VIDEO: Internal Affairs Investigating Officer’s Facebook Comment

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A public squabble between a local activist and a Chattanooga police officer in Tennessee has sparked an internal affairs investigation and raised concerns among officers about their right to privacy.

The incident started a week ago Thursday when Officer William Puckett and local activist Chris Brooks commented on a Facebook post about racial injustice. Puckett, who has been on the police force since 2002, made two comments that suggested Brooks shouldn’t discuss racial injustice because he has never been a police officer.

One comment the officer posted caused much of the uproar: “Other than television, do you have any real life experience?” the officer wrote. “I doubt it. Real men work, b*****s cheer from the sidelines.”

Brooks, one of the founding members of Chattanooga Organized for Action, a nonprofit social justice group, immediately spoke out about the comments, which he called “deeply inappropriate.”

In the days since, Police Chief Fred Fletcher started an internal affairs investigation into whether Puckett violated the Chattanooga P.D.’s social media policy, a local resident filed a complaint against Puckett, and Brooks submitted an open records request for all of Puckett’s text messages from the past two years.

Do you think law enforcement officers should be restricted in terms of posting on social media? Leave your comment below.

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4 Comments

  1. william taylor said:

    Why should they ( police officers) be held accountable when we refuse to hold our own elected Officals by what they say and do? do the rules not apply to them when our vice president is insulting china ?

  2. joe diamond said:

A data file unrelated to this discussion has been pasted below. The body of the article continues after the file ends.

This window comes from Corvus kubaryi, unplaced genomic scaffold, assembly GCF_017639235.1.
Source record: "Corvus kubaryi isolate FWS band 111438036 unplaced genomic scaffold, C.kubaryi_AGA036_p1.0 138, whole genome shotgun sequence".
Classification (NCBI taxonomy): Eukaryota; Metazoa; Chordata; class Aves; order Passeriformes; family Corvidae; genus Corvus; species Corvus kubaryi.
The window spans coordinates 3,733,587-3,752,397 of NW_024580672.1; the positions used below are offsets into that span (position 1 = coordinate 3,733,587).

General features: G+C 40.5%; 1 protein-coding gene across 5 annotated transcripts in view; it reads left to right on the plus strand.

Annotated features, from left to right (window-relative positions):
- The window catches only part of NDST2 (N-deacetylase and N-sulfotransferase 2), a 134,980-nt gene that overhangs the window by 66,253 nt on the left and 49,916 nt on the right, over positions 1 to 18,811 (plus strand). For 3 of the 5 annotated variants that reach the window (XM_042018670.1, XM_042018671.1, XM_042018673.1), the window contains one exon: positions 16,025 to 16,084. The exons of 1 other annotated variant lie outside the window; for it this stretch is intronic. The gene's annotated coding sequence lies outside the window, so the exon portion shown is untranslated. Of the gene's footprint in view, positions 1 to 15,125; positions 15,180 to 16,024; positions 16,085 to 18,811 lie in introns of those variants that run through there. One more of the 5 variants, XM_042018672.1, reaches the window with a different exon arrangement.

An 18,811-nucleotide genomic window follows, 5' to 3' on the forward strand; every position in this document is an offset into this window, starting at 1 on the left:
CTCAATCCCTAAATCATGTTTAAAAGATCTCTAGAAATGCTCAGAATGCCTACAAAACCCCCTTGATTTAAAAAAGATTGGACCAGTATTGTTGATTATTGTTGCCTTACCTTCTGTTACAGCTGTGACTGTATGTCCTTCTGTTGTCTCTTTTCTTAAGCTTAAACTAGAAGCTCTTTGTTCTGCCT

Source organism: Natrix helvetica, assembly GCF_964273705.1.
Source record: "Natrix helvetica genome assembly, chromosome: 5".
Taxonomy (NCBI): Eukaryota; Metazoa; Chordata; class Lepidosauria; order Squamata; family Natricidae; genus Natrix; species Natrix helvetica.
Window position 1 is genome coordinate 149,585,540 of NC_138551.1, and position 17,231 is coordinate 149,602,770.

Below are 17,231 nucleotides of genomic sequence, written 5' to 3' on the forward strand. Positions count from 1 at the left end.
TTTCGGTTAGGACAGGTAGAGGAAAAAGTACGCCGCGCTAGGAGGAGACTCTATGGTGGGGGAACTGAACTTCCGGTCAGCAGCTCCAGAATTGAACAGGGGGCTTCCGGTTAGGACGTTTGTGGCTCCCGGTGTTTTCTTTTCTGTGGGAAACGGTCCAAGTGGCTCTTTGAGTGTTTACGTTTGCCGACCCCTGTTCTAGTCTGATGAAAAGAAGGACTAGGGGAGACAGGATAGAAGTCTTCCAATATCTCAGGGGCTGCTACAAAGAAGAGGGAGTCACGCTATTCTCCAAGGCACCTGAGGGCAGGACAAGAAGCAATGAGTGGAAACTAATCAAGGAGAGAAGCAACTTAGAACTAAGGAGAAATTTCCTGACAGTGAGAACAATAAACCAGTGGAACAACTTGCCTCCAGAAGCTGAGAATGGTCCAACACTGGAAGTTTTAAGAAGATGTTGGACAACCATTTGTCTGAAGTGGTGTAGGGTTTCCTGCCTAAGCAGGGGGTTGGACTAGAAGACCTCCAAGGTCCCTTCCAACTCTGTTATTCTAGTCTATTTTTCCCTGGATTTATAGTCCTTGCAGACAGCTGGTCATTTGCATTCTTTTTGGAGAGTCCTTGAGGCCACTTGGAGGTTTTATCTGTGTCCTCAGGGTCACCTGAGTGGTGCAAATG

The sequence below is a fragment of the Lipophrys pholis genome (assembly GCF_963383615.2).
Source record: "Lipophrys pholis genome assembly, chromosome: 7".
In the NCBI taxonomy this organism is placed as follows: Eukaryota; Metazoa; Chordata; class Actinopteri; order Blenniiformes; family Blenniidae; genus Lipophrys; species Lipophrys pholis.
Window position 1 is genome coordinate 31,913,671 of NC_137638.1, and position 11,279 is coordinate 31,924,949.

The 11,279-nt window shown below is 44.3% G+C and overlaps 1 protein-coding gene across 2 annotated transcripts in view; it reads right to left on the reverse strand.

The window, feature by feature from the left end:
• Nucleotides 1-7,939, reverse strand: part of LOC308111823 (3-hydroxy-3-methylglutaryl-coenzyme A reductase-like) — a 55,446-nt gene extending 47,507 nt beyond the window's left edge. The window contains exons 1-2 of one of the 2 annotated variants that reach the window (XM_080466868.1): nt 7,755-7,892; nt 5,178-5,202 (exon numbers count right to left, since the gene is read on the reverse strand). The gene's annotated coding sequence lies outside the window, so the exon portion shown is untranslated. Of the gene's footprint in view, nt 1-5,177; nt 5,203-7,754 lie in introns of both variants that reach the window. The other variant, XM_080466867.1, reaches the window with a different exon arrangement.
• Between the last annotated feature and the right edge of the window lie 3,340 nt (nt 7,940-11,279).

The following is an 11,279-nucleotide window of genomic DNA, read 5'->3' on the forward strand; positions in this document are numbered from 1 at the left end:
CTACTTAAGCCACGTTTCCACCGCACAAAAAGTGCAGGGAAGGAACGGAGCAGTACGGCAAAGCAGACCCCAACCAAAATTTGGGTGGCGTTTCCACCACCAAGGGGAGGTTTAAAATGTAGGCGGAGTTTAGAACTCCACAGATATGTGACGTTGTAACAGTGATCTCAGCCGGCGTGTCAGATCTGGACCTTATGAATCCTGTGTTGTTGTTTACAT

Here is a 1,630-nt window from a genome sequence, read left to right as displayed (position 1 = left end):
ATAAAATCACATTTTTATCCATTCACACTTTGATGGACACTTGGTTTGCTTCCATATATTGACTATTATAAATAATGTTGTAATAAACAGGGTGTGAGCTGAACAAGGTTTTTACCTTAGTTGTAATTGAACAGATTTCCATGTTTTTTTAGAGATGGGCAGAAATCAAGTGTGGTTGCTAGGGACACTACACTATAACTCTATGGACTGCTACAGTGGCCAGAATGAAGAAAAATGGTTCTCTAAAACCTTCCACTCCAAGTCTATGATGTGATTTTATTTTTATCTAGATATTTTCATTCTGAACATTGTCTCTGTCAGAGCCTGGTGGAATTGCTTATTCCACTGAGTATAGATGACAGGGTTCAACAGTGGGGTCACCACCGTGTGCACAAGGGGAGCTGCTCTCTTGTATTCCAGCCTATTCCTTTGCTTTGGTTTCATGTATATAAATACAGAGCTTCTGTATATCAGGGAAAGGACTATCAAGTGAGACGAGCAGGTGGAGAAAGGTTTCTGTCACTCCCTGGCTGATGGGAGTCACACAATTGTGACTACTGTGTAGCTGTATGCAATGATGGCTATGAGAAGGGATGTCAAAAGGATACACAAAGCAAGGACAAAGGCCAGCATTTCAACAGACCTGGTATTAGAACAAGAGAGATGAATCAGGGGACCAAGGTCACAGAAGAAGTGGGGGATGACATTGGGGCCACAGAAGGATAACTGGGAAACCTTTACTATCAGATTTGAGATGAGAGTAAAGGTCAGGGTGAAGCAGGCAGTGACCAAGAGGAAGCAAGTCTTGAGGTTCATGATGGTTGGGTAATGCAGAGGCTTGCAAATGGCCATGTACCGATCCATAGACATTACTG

As a citizen and an individual speaking in a public forum there should be no limit on what an officer chooses to say when off duty.
    However:
    There is the concept of privileged conversation. Officers hear and are exposed to information that must be kept confidential as investigations continue. If they are aware of something that is not coming out at a trial they have a responsibility to speak…….to appropriate judicial authority. Likewise failure to report criminal activity is wrong.

    They must make it clear they are not speaking as a government representative.

    Exchanging insults may be a waste of time & energy. Professionals should be able to select their own battles. Laws of libel & slander apply. Nobody can claim a freedom from reprisals for workplace conversations that drift onto chat rooms.

    Joe

  3. Ralph Hanline said:

    Yes, I believe we, as active duty and retired Officers, such as myself, need to bite our tongues on occasion. I don’t think we need to drag ourselves down to the same level as some of the Dirt Bags we have to deal with on a day to day basis. Yes, I said Dirt Bags. If the shoe fits, wear it. I am a strong believer of Public Relations, but I don’t like to get dumped on either. Do I talk with forked tongue, maybe, but what’s right is right. Remember, our job is 99% Boredom, and 1% Panic. Enjoy the Boredom, and thrive on the Panic. Once a Cop, try to forget about it off duty. Once a Marine, ALWAYS A MARINE. Oohrah and Semper FI.

  4. Joe Broadmeadow said:

    On duty, in uniform when acting a a Police Officer there are limitations as to what you can say. Off-duty, on a publicly available platform to which anyone can contribute the same rights of free-expression should apply.

    Say anything you like, be prepared to defend it, and take responsibility. Limiting what a person can say, regardless of their profession, when acting as a private citizen is censorship. That is much more dangerous then comments by an active duty law enforcement officer speaking as a private citizen.

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